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Monday, March 13, 2006

Eucharist and Sacrifice



Now that I have pretty much completed my opening chapter of my dissertation, I am now working on the chapter that covers the Eucharist as a Sacrifice. I am presently reading a number of books. One is Jungmann on the Mass, de la Taille on the Mystery of Faith, Frere on the Anaphora, and Powers on the Sacrifice We Offer: the Tridentine Dogma and Its Re-Interpretation. Andrewes states a number of very interesting things concerning the Eucharist as Sacrifice that are in maintaining the Tradition of the Church’s teaching on this and what I will argue can be used as a catalyst for the ecumenical enterprise. One such question that Trent set out to answer in the 1562 session was whether the mass was merely a sacrifice of praise and thanksgiving or was it a propitiatory sacrifice. In a number of places, Andrewes answers that question according to the view of the English Church. In one place where he discusses the imaginations creeping in from the Continent to the English Church, Andrewes writes,
Contrary to St. Luke here, who calleth it fractionem panis, and to St. Paul who saith, Panis quem frangimus [1 Cor. 10.16]. As these are their imaginations, so we want not ours. For many among us fancy only a Sacrament in this action, and look strange at the mention of a sacrifice; whereas we not only use it as a nourishment spiritual, as that it is too, but as a mean also to renew a “covenant” with God by virtue of that “sacrifice,” as the Psalmist speaketh [Ps. 50.5]. So our Saviour Christ in the institution telleth us, in the twenty-second chapter of Luke and twentieth verse, and the Apostle, in the thirteenth chapter of Hebrews and tenth verse. And the old writers use no less the word sacrifice than Sacrament, altar than table, offer than eat; but both indifferently, to shew there is both.

Christ is our Passover for Andrewes but He is not that until He is offered Et oblatus est. Christ was immolatus offered in sacrifice. Christ is the Lamb slain, said Andrewes, “and the sprinkling of His blood in Baptism, maketh the destroyer pass over us.” As there are many offerings in scripture, Andrewes sees Christ as the peace-offering upon whom we must feast. Bringing this to the essence of sacrifice in the Eucharist Andrewes said, “Christ’s blood not only in the basin for Baptism, but in the cup for the other Sacrament. A sacrifice—so, to be slain; a propitiatory sacrifice—so, to be eaten.” Therefore, Andrewes see Christ in this light as a Passover. He is this Passover for us. All of this was for the quitting us of our sins. That is passing our sins over and transferring them to Christ, (transferendo abstulit). The action of the passing of our sins to Christ and the wrath of God over us makes this feast-day a memorial. Therefore we are called to celebrate. The feast is celebrated with joy for two particular reasons. One Christ passed from life to death for our sins and secondly, He rose for our justification. Andrewes goes on to say,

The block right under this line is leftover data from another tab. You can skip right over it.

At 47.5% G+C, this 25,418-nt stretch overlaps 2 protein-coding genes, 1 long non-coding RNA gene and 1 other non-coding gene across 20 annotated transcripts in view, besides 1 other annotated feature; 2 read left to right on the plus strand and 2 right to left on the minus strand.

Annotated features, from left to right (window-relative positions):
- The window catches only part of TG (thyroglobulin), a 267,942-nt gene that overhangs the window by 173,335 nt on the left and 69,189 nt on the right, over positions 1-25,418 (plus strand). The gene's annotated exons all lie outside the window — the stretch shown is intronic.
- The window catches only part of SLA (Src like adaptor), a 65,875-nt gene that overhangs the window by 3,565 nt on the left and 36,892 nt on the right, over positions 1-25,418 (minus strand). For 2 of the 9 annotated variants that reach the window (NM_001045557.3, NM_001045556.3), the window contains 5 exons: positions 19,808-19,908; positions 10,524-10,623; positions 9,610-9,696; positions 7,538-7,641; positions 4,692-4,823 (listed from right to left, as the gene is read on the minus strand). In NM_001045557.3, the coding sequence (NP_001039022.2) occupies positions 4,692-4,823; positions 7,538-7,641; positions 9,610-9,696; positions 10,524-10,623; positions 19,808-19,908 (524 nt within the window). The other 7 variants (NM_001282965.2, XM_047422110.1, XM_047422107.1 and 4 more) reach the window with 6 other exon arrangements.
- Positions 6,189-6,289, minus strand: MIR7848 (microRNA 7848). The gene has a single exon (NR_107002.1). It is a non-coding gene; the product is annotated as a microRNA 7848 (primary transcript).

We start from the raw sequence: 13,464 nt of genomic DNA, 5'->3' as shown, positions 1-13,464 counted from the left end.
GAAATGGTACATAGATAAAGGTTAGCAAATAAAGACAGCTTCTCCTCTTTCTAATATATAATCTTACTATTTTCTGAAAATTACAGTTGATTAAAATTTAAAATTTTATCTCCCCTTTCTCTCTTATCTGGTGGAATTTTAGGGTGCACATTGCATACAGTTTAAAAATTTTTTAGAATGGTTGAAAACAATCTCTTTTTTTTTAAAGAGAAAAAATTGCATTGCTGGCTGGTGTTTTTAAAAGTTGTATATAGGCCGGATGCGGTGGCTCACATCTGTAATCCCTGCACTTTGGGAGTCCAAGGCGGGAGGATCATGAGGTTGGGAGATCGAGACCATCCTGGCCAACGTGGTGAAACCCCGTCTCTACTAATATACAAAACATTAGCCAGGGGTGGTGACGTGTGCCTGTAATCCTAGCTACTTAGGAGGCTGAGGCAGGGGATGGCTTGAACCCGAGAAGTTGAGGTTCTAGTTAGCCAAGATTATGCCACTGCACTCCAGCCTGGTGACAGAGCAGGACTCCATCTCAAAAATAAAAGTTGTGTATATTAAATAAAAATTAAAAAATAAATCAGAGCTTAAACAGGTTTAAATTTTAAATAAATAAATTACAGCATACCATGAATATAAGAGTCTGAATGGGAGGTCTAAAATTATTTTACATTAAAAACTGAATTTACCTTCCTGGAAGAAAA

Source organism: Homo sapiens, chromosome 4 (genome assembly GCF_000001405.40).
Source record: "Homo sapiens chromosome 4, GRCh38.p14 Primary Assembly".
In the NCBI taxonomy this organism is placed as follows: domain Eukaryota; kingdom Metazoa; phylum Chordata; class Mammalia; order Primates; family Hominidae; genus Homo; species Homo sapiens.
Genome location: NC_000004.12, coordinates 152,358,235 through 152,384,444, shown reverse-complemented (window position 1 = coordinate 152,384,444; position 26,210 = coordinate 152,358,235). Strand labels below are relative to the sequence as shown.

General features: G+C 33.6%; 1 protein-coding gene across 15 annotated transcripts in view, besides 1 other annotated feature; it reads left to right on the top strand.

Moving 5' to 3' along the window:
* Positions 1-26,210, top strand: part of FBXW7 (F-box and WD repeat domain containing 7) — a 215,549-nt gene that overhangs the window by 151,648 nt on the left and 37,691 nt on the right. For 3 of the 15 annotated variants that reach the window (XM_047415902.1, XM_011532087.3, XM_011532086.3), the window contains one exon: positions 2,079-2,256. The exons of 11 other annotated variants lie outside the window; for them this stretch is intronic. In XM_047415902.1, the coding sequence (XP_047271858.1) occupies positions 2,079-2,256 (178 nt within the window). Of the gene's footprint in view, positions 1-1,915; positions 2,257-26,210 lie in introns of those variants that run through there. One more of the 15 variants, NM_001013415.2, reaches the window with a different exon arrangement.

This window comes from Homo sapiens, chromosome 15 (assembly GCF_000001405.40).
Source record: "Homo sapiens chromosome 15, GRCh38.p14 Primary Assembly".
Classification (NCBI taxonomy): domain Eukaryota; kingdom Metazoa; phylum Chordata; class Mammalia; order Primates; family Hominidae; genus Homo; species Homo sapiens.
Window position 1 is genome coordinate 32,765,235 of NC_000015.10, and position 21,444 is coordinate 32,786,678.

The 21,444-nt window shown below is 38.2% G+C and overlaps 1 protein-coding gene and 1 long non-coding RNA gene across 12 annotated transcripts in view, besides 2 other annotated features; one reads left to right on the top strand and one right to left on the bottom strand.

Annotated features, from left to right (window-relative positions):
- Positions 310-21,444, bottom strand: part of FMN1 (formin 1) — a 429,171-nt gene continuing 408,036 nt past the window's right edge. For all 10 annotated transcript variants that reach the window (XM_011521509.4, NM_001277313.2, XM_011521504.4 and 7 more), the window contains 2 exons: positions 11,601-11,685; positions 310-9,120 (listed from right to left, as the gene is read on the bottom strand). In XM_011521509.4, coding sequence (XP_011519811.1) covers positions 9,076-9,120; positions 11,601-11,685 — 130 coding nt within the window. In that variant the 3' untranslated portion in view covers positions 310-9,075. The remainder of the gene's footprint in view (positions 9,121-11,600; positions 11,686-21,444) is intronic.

From the Sacrament is the applying the Sacrifice. The Sacrifice in general, pro omnibus. That Sacrament in particular, to each several receiver, pro singulis. Wherein that is offered to us that was offered for us; that which is common to all, made proper to each one, while each taketh his part of it; and made proper by communion and union, like that of meat and drink, which is most nearly and inwardly made ours, and is inseparable for ever. There, celebremus passeth with the representation; but here epulemur, as a nourishment, abideth with us still. In that we “see,” and in this “we taste, how gracious the Lord is,” and hath been to us. Will ye mark one thing more, that epulemur doth here refer to immolatus? To Christ, not every way considered, but as when He was offered. Christ’s body that now is. True; but not Christ’s body as now it is, but as then it was, when it was offered, rent, and slain, and sacrificed for us. Not, as now He is glorified, for so He is not, so He cannot be immolatus, for He is immortal and impassible. But as then He was when He suffered death, that is, passible and mortal. Then, in His passible estate did He institute this of ours, to be a memorial of His passible and Passio both. And we are in this action not only carried up to Christ, (Sursum corda) but we are also carried back to Christ as he was at the very instant, and in the very act of His offering. So, and no otherwise, do we represent Him. By the incomprehensible power of His eternal Spirit, not He alone, but He,as at the very act of His offering, is made present to us, and we incorporate into His death, and invested in the benefits of it.

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    O God, most glorious, most bountiful, accept, we humbly beseech thee, our praises and thanksgivings for thy holy Catholic Church, the mother of us all who bear the name of Christ; for the faith which it hath conveyed in safety to our time, and the mercies by which it hath enlarged and comforted the souls of men; for the virtues which it hath established upon earth, and the holy lives by which it glorifieth both the world and thee; to whom, O blessed Trinity (+), be ascribed all honour, might, majesty and dominion, now and for ever. Amen.
    --Bishop Lancelot Andrewes

Societas Sanctae Crucis

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